"Q: Into the Storm," a six-parter that launches on Sunday (HBO, 9 p.m.), explores one of the most controversial phenomena of the recent Internet Age.
In a word (or letter), that would be Q.
Who was this mysterious figure who dropped occasional clues or hints — most relating to the actions of former President Donald Trump — on an internet platform (or "imageboard") known as 8-Chan?
Who were his equally mysterious followers, the so-called Q-Anons?
Three years ago, veteran filmmaker Cullen Hoback (2013's "Terms and Conditions May Apply '') began traveling to the Philippines in search of answers. While there he interviewed 8-Chan co-founders, Fredrick Brennan and Jim Watkins, and later traveled to Japan to interview meet Watkins' son, Ron.
Hoback delivers both a scoop — he says he knows who Q is — and a terrifically entertaining film. .
He spoke recently with Newsday:
How would you define QAnon?
It's part interactive game, part religion [run] by this anonymous figure named Q who posts 'drops' and has convinced [followers] that he is a government insider relaying information about a secret plan to take down an evil cabal that is ruling the world. And yes, a core idea is that [members of the cabal] are pedophiles and baby eaters.
How did or do you process that last bit?
Part of why it's been so successful is because it generates new theories daily and [followers] can be part of that theory generation. As a result, it's been co-authored from the further reaches of the internet.
Why did you go down this rabbit hole?
I was intrigued by these platforms [first 4-Chan, then 8-Chan] shutting down and a Streisand Effect [an attempt to hide, remove, or censor information has the unintended consequence of further publicizing that information] set in — why are [governments] banning them and what ideas could be so dangerous that they warranted being banned? And of course I was curious about this mysterious figure operating in the shadows and building this digital army.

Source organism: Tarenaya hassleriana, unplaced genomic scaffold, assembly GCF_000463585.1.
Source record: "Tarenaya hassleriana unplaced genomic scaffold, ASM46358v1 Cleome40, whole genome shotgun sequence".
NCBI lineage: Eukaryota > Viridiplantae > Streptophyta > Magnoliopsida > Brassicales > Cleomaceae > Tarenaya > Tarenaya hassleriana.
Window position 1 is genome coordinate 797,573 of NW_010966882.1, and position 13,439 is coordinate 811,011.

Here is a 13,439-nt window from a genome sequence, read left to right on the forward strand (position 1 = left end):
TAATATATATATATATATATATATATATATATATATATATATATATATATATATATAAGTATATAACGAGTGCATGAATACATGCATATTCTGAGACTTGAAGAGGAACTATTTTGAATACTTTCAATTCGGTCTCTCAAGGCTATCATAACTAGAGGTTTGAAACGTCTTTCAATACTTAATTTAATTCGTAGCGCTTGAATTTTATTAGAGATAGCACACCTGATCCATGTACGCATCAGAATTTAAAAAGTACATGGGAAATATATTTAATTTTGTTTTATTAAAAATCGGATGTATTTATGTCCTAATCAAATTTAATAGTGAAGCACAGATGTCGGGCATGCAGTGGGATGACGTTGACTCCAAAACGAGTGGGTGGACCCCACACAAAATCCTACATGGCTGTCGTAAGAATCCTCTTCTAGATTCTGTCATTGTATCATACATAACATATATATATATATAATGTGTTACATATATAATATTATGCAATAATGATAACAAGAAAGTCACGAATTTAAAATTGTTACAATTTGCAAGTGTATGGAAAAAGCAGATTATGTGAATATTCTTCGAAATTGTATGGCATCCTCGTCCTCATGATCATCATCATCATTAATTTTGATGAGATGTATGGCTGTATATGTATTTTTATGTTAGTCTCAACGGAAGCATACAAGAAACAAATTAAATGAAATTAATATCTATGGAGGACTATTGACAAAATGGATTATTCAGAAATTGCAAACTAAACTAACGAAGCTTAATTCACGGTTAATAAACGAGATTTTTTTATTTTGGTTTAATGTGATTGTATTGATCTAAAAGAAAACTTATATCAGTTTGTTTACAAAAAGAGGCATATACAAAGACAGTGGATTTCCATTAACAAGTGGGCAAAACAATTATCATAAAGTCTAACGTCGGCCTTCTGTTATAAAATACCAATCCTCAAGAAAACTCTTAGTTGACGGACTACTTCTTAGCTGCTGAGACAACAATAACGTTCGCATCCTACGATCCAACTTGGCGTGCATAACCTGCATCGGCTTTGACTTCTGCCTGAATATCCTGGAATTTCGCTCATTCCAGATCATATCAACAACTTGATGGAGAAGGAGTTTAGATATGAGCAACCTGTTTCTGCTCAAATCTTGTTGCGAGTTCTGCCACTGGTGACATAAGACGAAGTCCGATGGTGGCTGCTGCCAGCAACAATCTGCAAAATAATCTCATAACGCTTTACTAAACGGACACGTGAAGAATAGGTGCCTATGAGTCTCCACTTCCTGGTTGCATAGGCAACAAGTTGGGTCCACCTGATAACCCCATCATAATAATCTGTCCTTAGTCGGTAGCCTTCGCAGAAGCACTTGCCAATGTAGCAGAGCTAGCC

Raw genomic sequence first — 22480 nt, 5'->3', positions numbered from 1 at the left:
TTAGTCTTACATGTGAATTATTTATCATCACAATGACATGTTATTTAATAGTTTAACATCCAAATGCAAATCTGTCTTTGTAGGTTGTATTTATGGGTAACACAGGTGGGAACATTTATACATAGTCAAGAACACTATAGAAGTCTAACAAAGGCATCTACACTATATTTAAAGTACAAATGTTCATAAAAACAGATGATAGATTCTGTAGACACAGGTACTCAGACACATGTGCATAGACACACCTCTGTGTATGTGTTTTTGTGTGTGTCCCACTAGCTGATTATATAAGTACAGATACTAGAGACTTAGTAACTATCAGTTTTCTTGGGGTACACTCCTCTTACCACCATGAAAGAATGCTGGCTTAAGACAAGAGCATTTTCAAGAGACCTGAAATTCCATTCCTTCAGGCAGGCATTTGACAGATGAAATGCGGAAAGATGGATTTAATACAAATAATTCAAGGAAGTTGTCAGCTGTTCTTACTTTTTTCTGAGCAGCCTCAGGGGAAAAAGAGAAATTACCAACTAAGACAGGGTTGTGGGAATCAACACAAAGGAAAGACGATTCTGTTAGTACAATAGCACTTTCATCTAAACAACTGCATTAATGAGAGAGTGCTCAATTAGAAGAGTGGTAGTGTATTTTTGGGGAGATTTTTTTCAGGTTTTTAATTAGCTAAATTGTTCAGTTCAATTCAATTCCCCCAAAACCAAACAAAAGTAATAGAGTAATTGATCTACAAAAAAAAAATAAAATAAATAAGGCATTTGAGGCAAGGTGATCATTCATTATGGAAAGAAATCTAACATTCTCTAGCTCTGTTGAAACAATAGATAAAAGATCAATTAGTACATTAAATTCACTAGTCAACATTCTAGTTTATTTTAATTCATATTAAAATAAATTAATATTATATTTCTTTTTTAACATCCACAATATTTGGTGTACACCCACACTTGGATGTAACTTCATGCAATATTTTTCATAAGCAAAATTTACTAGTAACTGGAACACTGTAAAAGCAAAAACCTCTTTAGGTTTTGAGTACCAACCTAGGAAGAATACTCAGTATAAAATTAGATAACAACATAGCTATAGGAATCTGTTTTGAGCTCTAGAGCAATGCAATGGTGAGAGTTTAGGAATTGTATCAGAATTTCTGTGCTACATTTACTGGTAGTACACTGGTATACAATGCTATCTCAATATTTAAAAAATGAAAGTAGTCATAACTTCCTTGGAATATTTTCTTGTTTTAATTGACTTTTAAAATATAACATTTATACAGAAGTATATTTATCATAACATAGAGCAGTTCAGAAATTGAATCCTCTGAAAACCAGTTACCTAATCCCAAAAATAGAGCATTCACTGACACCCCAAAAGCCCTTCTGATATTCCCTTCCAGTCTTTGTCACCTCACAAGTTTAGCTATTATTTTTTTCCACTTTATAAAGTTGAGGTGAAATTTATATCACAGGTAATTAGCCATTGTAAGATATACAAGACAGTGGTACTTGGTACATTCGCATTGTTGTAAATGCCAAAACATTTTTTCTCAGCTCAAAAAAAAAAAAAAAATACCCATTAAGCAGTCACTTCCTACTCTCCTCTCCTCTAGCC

Your film has no interest in debunking QAnon. Why?
There is so much out there that I decided to go to origins instead — look at the mechanics and see if we could see who is behind it. There were many points along the way where I had incredible doubt [then] decided the best way to find out who was behind Q was to get closest to the source. I just figured they were the ones who had the technical data.
Why did Watkins and Brennan talk to you?
There was this emerging rivalry between the Watkins and [Brennan] and I don't think they wanted Fred to have the final say. But their motive for participating in the beginning was different from the motive in the end. You feel this transition from absurd whimsy to serious consequences of QAnon — from game to reality. … At first they may have thought it would be fun to screw with a journalist. In the later episodes, their motives may have been operating at a higher level — as perhaps these shadowy operators advising the president of the United States — and they wanted some documentation of this.
Is the takeaway here that smart people can marshal the forces of the internet to their own sinister ends?
I tried really really hard to be as objective as I could to understand the mechanics and personalities and I think the answer that emerges here is much more complicated than just getting rid of 8-Chan and others like it … In fact, what's changed [with the internet] over the last 10, 15 years are the algorithms [computer programs that automatically prioritize content for billions of users]. Q wouldn't have been successful without those. They drove people to increasingly sensational content [and] perhaps we need to take a hard look at the underlying technology and say maybe it's the algorithms that need seat belts.
The $64,000 question: Did you find out who Q was?
I do think the series makes a strong case for who was behind [QAnon] as well as the origins.